Getting to know Taiwan's nearest neighbor
By David Frazier / STAFF REPORTER
Two days ago in Taipei's Foreign Affairs Police bureau, I ran into an odd dilemma while trying to renew my Alien Resident Certificate (ARC). I had entered Taiwan a day earlier at the unlikely admittance point of Hualien harbor, but Immigration failed to register my entry into the big computer they have for checking visa status, blacklists and who knows what else. And as they perfunctorily stamped my passport and waved me through, they also neglected to staple that little yellow card in my passport, the Point of Entry Information Form (原入境資料表), and that turned out to be the biggest sticking point to renewing my ARC.
\nThe reasoning behind this was fairly simple as far as I could tell: The little yellow sheet was supposed to be there but it wasn't, ergo: meltdown.
\nThe clerk handling my case was also caught up in a late afternoon bureaucratic stupor, so while I was trying to explain to him that the problem was the result of a mistake by the Immigration authorities in Hualien, he more or less neglected the fact that Hualien has no international airport and went on to continue his pre-programmed question sequence with: "What was the flight number?"
\nI told him I had sailed into Hualien harbor on a sailboat.
\nThen, turning to his nearest colleagues, "Hey, he came into Hualien on a sailboat! Does anybody know what to do for a flight number on a sailboat?"
\nBefore long, three or four of the clerks were crowding around his desk as I showed them tourist brochures and digital photos of Yonaguni, the place I'd begun my ocean voyage to Taiwan. Yonaguni is a small Japanese island about 111km due east of Ilan on Taiwan's Pacific coast, the foreign possession nearest Taiwan proper. I explained that there had been a goodwill sailboat race from there to Hualien on the previous day, that I had been on one of the boats, and that the trip had taken around 15 hours.
\n"The water is really beautiful there, really green, really clear," commented one of the clerks, browsing through a glossy, magazine-sized tourist guide.
\n"Yes," I said, "it is."
\nIn the end they were so enthralled that they called Immigration, filled out a pink form to replace the missing yellow form, and stapled it into my passport. As I left, my ad hoc liaison in the office sent me off, saying, "If you ever come into Taiwan on a sailboat again, you better find me. Now I'm the only one who knows how to deal with this situation."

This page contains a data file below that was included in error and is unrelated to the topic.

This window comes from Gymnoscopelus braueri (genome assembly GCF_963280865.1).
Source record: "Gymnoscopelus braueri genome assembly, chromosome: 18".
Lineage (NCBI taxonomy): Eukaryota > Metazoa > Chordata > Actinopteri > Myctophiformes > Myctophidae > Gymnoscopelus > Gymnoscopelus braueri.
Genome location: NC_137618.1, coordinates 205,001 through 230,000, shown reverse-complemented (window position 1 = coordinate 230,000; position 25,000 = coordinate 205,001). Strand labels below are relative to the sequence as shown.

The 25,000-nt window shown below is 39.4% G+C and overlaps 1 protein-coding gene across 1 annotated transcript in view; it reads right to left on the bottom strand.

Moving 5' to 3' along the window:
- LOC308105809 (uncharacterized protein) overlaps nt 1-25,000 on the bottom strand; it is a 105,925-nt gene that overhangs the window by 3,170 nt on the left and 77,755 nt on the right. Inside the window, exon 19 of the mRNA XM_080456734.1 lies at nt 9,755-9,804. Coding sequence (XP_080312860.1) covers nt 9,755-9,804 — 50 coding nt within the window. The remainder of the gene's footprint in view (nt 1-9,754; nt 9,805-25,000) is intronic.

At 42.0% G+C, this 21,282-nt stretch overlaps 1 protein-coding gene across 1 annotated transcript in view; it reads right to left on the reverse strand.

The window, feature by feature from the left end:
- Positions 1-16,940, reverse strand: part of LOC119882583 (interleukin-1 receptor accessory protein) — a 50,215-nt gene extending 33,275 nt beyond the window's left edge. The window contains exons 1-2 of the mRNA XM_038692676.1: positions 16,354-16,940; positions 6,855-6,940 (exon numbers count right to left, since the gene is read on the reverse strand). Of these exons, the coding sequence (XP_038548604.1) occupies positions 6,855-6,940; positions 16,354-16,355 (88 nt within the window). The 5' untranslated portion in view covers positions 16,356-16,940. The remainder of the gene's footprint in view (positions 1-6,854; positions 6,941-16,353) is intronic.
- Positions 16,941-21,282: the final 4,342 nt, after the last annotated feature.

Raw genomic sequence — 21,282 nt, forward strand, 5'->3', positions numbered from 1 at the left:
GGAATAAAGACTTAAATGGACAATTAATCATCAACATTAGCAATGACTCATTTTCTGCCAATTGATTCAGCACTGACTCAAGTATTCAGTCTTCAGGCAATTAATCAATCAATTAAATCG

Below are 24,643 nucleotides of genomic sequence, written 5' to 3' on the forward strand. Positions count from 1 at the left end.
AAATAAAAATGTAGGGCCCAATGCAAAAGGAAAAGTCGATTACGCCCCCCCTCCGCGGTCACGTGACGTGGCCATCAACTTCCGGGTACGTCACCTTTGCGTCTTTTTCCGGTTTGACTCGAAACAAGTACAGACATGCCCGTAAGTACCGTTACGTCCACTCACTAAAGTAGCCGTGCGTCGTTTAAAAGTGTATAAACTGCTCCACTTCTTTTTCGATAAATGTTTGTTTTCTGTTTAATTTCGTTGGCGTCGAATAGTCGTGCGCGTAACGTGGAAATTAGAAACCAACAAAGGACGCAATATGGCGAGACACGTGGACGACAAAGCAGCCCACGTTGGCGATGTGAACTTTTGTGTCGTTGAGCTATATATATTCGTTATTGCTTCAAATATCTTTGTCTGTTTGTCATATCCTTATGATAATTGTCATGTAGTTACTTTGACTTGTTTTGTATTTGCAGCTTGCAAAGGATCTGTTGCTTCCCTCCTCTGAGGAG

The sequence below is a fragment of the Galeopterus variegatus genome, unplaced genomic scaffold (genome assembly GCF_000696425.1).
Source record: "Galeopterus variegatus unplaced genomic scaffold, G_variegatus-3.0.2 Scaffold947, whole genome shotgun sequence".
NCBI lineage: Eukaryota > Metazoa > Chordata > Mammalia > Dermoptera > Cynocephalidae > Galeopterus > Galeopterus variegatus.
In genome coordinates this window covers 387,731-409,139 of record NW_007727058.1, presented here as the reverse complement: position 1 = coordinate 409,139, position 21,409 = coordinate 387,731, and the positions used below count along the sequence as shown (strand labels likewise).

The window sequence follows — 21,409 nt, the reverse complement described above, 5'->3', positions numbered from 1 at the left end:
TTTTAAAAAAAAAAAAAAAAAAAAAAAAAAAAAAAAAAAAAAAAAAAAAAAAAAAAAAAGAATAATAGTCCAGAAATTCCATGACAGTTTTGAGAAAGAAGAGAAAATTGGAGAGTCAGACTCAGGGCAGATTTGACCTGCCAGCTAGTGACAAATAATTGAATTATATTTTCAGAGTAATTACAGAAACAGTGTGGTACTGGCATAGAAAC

\nAnd it was the truth. With only two international airports and four international harbors, traffic to and from Taiwan is highly controlled with the purpose, of course, of keeping the island's borders tightly sealed.
\nGiven the situation, ignorance of Taiwan's neighbors is little wonder, especially when it comes to accessing them across the surface of the earth. As close as Yonaguni is to Taiwan, no one here has ever heard of the island -- aside, perhaps, from a slight few living along the coast in Ilan or Hualien. All the same, during the improved visibility preceding typhoons, the people of Yonaguni can see the mountains of Taiwan above the western horizon, and presumably, people in Taiwan might be able to catch a glimpse of Yonaguni as a speck on the Pacific.
\nMore imposing than physical boundaries are political divisions. Yonaguni is separated from Taiwan by both national borders and one time zone. This makes getting there a little complicated. Currently, China Airlines runs the only available flight from Chiang Kai-shek Airport to Naha, the capital of Okinawa. It flies once a day and costs around NT$7,200 round trip. Three days a week, it is possible to connect from this flight to a 39-seat prop plane that will take you to Yonaguni.
\nBy air, the total distance traveled in reaching the little-known island is over 1,000km, a distance that seems somewhat excessive considering that the end destination is only about 160km from my departure point of Taipei.
\nThe flight, moreover, is almost impossible to book from Taiwan. I was only finally able to book the ticket with the help of the Okinawa Convention and Visitor Bureau, an Okinawa government sponsored office in Taipei. The ticket itself costs ?28,500, which is about NT$7,700, or slightly more than the cost of the Taipei-Naha leg.
\nGeographically, Yonaguni is part of a chain of volcanic islands that stretch from Japan's southernmost big island, Kyushu, to Turtle Island, a small volcano 11km off the coast of Ilan. Its land area covers about 27km2, which is more than Taiwan's Green Island (16km2), but less than Orchid Island (45km2). It is a small place, home to 1,800 people, 200 cars and one traffic light.
\nBut my first impression upon landing didn't have anything to do with local flavor. Instead, I was struck by how Japanese everything seemed to be, a shock probably exacerbated by its geographical nearness. Only a few people on Yonaguni were able to communicate in very marginal English, and none I found spoke Chinese.
\nThe food, which I consumed for four days, was by and large a pale imitation of mainstream Japanese food: lunchbox style meals of fish and pork, miso soup and, in one quaint-looking beach cafe, curry. It seemed a shame that much of what went into the cooking -- pork came with most meals but there were no pigs on the island -- must have been imported, and there was little to represent the fresh seafood which should have been plentiful on a small island in the middle of the Pacific.